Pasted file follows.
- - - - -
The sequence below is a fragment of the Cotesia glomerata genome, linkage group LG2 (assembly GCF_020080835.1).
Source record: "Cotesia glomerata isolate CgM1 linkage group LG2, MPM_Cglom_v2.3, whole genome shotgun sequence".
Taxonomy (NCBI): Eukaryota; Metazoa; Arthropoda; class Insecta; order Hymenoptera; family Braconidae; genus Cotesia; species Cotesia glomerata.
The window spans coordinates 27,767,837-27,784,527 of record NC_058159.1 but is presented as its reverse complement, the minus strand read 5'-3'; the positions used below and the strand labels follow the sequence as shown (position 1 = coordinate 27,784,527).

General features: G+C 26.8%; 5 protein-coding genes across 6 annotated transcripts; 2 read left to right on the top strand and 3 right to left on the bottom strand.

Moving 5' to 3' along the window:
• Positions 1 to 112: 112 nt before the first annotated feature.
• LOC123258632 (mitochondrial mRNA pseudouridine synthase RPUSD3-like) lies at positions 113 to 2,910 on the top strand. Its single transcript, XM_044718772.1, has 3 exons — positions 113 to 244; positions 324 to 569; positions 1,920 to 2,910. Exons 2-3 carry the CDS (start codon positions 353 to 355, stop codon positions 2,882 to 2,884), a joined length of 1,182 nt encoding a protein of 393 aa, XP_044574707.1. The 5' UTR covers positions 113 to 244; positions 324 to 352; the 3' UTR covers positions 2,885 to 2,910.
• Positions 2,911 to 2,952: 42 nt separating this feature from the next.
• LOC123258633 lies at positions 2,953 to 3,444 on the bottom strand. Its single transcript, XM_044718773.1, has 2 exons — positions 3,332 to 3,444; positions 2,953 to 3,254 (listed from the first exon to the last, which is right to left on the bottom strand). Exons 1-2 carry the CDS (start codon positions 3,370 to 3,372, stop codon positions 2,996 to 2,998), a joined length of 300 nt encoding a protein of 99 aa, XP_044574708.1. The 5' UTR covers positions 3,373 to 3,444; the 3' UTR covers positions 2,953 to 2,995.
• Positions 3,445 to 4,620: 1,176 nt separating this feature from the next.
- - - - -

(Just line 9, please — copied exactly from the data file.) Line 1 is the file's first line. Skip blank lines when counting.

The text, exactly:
• Positions 2,911 to 2,952: 42 nt separating this feature from the next.